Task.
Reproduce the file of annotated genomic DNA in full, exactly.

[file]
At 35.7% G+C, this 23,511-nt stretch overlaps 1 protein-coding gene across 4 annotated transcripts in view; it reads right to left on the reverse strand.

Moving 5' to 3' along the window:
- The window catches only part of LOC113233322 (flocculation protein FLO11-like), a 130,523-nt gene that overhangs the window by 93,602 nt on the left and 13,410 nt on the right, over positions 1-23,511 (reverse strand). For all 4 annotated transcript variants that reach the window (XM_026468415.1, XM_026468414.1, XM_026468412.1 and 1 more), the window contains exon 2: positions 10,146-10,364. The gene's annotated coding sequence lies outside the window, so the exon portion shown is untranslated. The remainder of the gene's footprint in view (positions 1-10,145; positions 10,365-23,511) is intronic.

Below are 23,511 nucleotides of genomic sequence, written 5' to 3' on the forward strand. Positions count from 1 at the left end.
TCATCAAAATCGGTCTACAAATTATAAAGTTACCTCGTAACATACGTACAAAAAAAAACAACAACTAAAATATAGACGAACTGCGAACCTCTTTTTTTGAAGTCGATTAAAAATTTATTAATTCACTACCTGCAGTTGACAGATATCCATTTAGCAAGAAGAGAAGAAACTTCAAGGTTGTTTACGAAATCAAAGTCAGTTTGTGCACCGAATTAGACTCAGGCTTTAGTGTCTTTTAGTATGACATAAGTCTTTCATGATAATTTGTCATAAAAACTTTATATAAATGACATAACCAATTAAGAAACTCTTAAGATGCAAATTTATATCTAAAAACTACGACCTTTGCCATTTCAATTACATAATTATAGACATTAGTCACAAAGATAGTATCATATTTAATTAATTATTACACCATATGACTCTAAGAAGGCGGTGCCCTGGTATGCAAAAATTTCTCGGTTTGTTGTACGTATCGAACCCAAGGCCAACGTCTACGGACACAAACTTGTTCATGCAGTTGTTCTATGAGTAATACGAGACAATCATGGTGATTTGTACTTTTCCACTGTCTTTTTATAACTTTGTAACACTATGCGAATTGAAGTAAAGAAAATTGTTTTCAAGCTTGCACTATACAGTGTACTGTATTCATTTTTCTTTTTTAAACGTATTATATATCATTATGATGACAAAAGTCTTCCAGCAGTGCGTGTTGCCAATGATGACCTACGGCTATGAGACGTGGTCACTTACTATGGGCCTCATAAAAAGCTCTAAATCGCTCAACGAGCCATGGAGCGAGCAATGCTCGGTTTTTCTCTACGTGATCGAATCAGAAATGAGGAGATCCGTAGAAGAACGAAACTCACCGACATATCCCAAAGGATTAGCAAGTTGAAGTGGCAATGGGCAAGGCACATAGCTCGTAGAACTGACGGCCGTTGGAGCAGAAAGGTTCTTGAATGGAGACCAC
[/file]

At 35.7% G+C, this 23,511-nt stretch overlaps 1 protein-coding gene across 4 annotated transcripts in view; it reads right to left on the reverse strand.

Moving 5' to 3' along the window:
- The window catches only part of LOC113233322 (flocculation protein FLO11-like), a 130,523-nt gene that overhangs the window by 93,602 nt on the left and 13,410 nt on the right, over positions 1-23,511 (reverse strand). For all 4 annotated transcript variants that reach the window (XM_026468415.1, XM_026468414.1, XM_026468412.1 and 1 more), the window contains exon 2: positions 10,146-10,364. The gene's annotated coding sequence lies outside the window, so the exon portion shown is untranslated. The remainder of the gene's footprint in view (positions 1-10,145; positions 10,365-23,511) is intronic.

Below are 23,511 nucleotides of genomic sequence, written 5' to 3' on the forward strand. Positions count from 1 at the left end.
TCATCAAAATCGGTCTACAAATTATAAAGTTACCTCGTAACATACGTACAAAAAAAAACAACAACTAAAATATAGACGAACTGCGAACCTCTTTTTTTGAAGTCGATTAAAAATTTATTAATTCACTACCTGCAGTTGACAGATATCCATTTAGCAAGAAGAGAAGAAACTTCAAGGTTGTTTACGAAATCAAAGTCAGTTTGTGCACCGAATTAGACTCAGGCTTTAGTGTCTTTTAGTATGACATAAGTCTTTCATGATAATTTGTCATAAAAACTTTATATAAATGACATAACCAATTAAGAAACTCTTAAGATGCAAATTTATATCTAAAAACTACGACCTTTGCCATTTCAATTACATAATTATAGACATTAGTCACAAAGATAGTATCATATTTAATTAATTATTACACCATATGACTCTAAGAAGGCGGTGCCCTGGTATGCAAAAATTTCTCGGTTTGTTGTACGTATCGAACCCAAGGCCAACGTCTACGGACACAAACTTGTTCATGCAGTTGTTCTATGAGTAATACGAGACAATCATGGTGATTTGTACTTTTCCACTGTCTTTTTATAACTTTGTAACACTATGCGAATTGAAGTAAAGAAAATTGTTTTCAAGCTTGCACTATACAGTGTACTGTATTCATTTTTCTTTTTTAAACGTATTATATATCATTATGATGACAAAAGTCTTCCAGCAGTGCGTGTTGCCAATGATGACCTACGGCTATGAGACGTGGTCACTTACTATGGGCCTCATAAAAAGCTCTAAATCGCTCAACGAGCCATGGAGCGAGCAATGCTCGGTTTTTCTCTACGTGATCGAATCAGAAATGAGGAGATCCGTAGAAGAACGAAACTCACCGACATATCCCAAAGGATTAGCAAGTTGAAGTGGCAATGGGCAAGGCACATAGCTCGTAGAACTGACGGCCGTTGGAGCAGAAAGGTTCTTGAATGGAGACCAC